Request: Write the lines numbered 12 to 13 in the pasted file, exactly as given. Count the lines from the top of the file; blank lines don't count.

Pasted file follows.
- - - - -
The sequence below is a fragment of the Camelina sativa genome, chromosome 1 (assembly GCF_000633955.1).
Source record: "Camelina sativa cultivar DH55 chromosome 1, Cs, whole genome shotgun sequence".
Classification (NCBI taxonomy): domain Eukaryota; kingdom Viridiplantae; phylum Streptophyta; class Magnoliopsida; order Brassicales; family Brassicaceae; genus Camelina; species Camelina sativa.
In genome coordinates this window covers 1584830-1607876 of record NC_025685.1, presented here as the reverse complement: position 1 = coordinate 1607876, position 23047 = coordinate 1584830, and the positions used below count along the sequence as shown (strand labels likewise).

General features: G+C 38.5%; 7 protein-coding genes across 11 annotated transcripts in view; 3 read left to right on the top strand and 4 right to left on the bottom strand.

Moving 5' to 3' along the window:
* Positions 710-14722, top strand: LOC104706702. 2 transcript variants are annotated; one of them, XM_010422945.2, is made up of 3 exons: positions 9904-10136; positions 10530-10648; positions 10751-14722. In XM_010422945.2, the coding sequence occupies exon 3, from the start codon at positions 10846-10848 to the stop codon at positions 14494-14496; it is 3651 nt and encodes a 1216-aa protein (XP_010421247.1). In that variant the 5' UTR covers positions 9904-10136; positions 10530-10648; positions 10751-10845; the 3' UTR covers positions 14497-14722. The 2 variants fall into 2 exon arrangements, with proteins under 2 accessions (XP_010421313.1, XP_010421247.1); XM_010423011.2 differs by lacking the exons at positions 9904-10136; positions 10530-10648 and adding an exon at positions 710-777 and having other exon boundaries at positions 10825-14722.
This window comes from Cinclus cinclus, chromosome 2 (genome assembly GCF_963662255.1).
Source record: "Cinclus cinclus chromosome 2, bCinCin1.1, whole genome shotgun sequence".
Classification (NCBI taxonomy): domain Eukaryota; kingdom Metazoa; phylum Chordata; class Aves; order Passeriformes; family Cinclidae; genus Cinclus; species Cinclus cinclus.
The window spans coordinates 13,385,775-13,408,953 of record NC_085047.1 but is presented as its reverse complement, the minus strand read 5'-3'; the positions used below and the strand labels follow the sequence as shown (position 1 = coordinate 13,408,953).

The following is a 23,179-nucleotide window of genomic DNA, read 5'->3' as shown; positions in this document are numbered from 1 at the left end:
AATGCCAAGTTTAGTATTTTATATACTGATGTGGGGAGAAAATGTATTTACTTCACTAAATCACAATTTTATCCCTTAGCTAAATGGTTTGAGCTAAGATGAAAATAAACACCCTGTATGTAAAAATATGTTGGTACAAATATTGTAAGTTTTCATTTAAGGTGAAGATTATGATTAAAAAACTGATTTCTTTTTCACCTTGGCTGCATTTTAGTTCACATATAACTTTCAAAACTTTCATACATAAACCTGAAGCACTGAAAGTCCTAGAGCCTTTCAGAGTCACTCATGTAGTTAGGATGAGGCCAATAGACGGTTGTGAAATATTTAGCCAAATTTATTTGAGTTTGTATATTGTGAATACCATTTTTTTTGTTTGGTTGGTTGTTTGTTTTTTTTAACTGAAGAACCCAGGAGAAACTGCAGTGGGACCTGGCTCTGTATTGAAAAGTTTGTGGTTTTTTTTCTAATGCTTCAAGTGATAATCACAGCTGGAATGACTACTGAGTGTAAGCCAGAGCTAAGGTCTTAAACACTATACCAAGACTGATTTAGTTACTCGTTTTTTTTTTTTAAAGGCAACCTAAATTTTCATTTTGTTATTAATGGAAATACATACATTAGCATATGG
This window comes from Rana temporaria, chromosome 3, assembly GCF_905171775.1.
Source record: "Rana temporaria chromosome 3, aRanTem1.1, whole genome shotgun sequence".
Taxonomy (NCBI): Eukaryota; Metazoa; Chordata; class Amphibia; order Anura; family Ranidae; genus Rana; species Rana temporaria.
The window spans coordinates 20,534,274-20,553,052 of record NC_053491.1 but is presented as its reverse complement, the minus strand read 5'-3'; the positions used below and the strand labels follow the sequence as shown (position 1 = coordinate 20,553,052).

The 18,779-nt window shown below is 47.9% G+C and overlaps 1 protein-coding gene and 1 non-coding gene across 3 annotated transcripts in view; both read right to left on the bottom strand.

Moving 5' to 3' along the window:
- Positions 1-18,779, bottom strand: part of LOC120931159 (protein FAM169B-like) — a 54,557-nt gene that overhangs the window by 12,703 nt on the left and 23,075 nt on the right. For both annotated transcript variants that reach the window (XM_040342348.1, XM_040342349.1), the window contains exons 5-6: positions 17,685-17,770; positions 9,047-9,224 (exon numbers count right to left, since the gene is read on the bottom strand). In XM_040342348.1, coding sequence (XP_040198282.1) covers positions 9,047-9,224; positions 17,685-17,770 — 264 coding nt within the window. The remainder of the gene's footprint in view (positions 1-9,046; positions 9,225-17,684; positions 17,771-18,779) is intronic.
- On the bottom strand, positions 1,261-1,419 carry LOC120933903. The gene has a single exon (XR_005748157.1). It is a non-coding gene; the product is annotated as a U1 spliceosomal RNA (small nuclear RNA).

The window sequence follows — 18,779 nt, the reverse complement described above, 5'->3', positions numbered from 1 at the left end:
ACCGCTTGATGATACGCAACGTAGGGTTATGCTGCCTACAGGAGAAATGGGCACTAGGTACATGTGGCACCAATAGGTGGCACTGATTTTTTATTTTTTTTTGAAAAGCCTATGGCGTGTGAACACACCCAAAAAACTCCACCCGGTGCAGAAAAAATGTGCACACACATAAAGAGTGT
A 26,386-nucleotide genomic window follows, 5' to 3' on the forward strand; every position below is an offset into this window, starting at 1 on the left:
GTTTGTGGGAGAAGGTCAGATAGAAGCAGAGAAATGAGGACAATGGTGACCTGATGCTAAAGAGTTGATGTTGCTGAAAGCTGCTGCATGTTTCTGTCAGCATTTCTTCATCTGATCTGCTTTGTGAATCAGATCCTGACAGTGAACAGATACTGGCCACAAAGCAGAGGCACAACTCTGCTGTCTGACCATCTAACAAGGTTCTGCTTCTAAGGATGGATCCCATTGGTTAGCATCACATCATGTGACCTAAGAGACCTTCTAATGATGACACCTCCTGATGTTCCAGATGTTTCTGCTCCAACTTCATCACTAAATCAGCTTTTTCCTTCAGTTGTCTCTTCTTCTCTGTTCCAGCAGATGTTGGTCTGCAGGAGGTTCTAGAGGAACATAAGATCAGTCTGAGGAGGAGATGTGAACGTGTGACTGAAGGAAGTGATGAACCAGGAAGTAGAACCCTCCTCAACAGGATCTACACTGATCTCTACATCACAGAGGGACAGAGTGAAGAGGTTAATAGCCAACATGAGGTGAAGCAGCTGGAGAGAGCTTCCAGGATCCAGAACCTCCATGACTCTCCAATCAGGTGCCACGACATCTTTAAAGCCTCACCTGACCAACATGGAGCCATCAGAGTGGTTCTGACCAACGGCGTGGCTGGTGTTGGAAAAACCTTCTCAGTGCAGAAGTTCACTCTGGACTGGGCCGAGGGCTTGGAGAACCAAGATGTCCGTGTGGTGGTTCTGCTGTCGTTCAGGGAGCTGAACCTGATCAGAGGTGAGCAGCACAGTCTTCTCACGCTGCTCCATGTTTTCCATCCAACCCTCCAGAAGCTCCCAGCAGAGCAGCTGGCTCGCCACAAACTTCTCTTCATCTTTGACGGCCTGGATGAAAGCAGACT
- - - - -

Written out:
The following is a 23,179-nucleotide window of genomic DNA, read 5'->3' as shown; positions in this document are numbered from 1 at the left end:
AATGCCAAGTTTAGTATTTTATATACTGATGTGGGGAGAAAATGTATTTACTTCACTAAATCACAATTTTATCCCTTAGCTAAATGGTTTGAGCTAAGATGAAAATAAACACCCTGTATGTAAAAATATGTTGGTACAAATATTGTAAGTTTTCATTTAAGGTGAAGATTATGATTAAAAAACTGATTTCTTTTTCACCTTGGCTGCATTTTAGTTCACATATAACTTTCAAAACTTTCATACATAAACCTGAAGCACTGAAAGTCCTAGAGCCTTTCAGAGTCACTCATGTAGTTAGGATGAGGCCAATAGACGGTTGTGAAATATTTAGCCAAATTTATTTGAGTTTGTATATTGTGAATACCATTTTTTTTGTTTGGTTGGTTGTTTGTTTTTTTTAACTGAAGAACCCAGGAGAAACTGCAGTGGGACCTGGCTCTGTATTGAAAAGTTTGTGGTTTTTTTTCTAATGCTTCAAGTGATAATCACAGCTGGAATGACTACTGAGTGTAAGCCAGAGCTAAGGTCTTAAACACTATACCAAGACTGATTTAGTTACTCGTTTTTTTTTTTTAAAGGCAACCTAAATTTTCATTTTGTTATTAATGGAAATACATACATTAGCATATGG